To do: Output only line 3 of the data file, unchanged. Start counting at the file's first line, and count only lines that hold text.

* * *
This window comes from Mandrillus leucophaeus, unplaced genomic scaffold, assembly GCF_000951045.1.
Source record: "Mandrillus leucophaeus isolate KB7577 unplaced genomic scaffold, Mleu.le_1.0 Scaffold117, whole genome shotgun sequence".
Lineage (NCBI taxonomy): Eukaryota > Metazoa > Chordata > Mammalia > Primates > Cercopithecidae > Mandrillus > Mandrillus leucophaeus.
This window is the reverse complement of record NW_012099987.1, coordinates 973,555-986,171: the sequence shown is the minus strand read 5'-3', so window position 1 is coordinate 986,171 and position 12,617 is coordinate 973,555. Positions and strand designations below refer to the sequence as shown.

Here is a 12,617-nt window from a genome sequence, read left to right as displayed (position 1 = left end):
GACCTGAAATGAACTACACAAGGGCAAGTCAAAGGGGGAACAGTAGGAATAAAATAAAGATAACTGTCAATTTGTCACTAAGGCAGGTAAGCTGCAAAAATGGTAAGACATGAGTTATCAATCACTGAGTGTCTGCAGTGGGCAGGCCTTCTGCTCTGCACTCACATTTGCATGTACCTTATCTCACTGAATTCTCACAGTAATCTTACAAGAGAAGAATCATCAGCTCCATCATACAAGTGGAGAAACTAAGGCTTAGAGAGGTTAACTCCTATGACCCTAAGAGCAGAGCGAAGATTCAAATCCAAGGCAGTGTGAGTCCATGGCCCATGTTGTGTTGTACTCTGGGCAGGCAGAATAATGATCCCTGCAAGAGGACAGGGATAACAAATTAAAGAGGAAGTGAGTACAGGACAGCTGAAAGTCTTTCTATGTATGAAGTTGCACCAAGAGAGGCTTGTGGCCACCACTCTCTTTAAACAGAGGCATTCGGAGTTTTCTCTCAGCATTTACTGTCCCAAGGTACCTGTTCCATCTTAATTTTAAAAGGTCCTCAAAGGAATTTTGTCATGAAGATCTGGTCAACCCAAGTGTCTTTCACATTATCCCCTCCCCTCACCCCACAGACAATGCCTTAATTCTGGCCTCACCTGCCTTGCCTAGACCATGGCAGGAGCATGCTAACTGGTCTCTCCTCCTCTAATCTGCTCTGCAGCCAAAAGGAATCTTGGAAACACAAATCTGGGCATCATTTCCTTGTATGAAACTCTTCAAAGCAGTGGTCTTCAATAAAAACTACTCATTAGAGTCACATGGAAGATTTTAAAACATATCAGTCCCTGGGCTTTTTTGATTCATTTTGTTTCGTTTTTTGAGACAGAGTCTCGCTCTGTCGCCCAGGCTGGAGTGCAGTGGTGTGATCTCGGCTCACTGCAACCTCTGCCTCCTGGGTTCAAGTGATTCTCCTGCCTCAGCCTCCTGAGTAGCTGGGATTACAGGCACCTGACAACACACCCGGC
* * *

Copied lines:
Lineage (NCBI taxonomy): Eukaryota > Metazoa > Chordata > Mammalia > Primates > Cercopithecidae > Mandrillus > Mandrillus leucophaeus.